It’s hard to turn around because that journey may mean going over the same ground traveled once before: in essence, a review of those older choices. The road appears even longer on the way back. Did I really do that? Did I really say that? Did I really come this far?

And that is the question, isn’t it? Did I really?

It’s too easy to lose sight of what is happening on that “road to perdition.” What might have appalled the first time becomes common place. The shock wears off and soon, circumstances become the norm.

Like the story of the frog who drowns in the pot of water, slowly heating up.

Of course, not every return is from the pit of hell (although sometimes, it’s clearer, what needs to happen next). Some returns are closer at hand. Sometimes, it’s just a prayer life that has gotten bland and superficial, where more time is spent at a meal prayer than at the feet of Christ. Sometimes, it’s a type of laziness, a depression that is not clinical, but woos all the same: to lie there in the curve of the sheets or the indent of the couch, to cuddle into the hollow of the chair.

Home in Christ is not passive by nature. When it is, something is amiss. Why have I allowed it to become so wishy-washy? Why has my faith become so tame, so compliant? So lacking in joy and transformative power? It’s not bad or evil, my situation. I mean, I’m not wallowing in pig slime or sin. I’m boring today.

I’m a boring believer. Sluggish. It’s my own miniature of the “dark night of the soul.” I don’t believe God or the Presence is missing. Of course. It is I who have gone somewhat AWOL. Perhaps it was the busy few days, the travel, the change in schedule that has plunged me into this lassitude. Or, it’s the pesky virus that hangs on to my head and sinuses, who drives me to sleep. In any case, I feel prodigal and dissipated by it.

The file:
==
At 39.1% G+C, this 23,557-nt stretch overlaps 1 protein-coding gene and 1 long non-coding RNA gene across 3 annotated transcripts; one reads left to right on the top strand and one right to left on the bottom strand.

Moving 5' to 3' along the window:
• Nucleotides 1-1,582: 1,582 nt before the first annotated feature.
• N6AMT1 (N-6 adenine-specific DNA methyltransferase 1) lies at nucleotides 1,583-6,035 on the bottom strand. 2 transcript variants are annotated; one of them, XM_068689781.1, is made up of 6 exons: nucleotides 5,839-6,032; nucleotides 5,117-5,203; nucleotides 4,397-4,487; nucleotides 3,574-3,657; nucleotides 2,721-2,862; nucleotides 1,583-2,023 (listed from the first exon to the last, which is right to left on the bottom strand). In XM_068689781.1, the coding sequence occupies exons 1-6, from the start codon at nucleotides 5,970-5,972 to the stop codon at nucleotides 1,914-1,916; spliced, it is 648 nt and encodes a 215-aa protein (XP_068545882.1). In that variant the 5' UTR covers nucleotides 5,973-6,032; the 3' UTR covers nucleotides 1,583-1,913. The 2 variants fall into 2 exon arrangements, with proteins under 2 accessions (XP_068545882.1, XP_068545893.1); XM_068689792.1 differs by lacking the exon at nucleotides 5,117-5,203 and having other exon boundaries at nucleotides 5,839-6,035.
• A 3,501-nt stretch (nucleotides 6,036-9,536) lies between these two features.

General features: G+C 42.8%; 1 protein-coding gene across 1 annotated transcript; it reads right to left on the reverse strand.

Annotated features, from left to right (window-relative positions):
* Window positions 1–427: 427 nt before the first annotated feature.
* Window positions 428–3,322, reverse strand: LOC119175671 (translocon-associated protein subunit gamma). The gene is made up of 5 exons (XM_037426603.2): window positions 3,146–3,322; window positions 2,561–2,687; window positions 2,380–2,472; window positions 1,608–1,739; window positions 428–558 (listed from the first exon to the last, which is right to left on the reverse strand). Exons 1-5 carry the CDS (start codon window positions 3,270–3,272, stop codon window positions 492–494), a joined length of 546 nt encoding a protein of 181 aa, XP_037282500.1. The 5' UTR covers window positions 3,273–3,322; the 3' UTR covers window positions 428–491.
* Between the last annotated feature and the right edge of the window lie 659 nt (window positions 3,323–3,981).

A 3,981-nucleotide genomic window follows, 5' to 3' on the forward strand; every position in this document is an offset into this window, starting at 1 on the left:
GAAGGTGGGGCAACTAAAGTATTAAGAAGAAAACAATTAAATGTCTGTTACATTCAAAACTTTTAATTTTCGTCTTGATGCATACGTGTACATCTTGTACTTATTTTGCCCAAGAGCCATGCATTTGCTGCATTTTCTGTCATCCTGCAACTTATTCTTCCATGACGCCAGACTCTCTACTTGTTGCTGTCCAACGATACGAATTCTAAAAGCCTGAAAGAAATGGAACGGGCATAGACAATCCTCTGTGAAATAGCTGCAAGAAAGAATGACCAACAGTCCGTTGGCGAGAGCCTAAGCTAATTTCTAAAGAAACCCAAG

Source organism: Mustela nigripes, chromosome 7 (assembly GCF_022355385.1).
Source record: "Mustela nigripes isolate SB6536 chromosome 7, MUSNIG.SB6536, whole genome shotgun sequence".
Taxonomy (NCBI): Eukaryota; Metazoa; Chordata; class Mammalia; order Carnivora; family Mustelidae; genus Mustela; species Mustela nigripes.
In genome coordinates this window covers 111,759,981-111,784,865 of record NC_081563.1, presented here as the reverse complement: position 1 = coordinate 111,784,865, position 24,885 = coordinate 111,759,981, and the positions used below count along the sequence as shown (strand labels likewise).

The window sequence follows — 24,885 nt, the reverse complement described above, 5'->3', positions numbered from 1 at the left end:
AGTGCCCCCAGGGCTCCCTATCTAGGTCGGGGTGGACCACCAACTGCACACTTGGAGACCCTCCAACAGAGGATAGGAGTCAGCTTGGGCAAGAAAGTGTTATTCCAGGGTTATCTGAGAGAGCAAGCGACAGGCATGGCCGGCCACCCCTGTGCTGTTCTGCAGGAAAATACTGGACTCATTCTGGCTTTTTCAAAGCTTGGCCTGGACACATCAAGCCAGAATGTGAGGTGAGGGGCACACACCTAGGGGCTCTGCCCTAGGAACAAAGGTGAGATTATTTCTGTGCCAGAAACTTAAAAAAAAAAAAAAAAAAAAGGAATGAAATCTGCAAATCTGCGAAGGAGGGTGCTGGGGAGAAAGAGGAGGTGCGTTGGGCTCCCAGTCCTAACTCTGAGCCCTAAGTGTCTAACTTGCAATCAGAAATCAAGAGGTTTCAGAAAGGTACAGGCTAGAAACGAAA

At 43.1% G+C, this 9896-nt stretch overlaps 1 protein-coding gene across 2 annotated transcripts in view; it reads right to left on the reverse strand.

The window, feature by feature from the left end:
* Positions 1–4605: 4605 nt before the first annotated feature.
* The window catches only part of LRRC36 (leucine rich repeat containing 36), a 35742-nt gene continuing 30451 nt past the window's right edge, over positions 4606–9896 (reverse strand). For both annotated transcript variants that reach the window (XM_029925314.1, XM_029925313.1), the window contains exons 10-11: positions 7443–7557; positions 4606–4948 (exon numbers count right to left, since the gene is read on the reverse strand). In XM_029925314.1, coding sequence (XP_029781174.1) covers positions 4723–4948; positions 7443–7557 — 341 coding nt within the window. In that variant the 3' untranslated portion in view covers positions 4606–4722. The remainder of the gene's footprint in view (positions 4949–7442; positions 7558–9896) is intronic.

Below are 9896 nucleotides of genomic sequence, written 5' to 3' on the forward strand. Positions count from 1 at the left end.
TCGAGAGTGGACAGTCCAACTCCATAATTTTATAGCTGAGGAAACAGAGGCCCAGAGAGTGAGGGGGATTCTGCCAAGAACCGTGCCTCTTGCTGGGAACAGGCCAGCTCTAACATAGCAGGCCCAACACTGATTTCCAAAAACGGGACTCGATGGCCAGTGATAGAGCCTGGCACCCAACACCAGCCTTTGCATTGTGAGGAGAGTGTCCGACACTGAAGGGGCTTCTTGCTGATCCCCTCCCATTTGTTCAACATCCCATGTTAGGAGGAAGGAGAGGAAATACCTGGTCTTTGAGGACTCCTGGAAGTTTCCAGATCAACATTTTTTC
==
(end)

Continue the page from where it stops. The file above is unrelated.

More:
So, what to do?

Call it for what it is. That’s first. Then I can turn around. Maybe tomorrow.

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From Holy Card Heaven online Collection

The Israelites were set to enter the promised land when Moses gave one last sermon (since he was not going with them) in which he warned them of the slow falling away that would probably happen. And yet, he also promised a God way to stop the downward spiral.

Deuteronomy 4:29
But if from there [Canaan] you seek the LORD your God, you will find him if you seek him with all your heart and with all your soul.

So many times, I have not recognized my own descent into old habits and ways.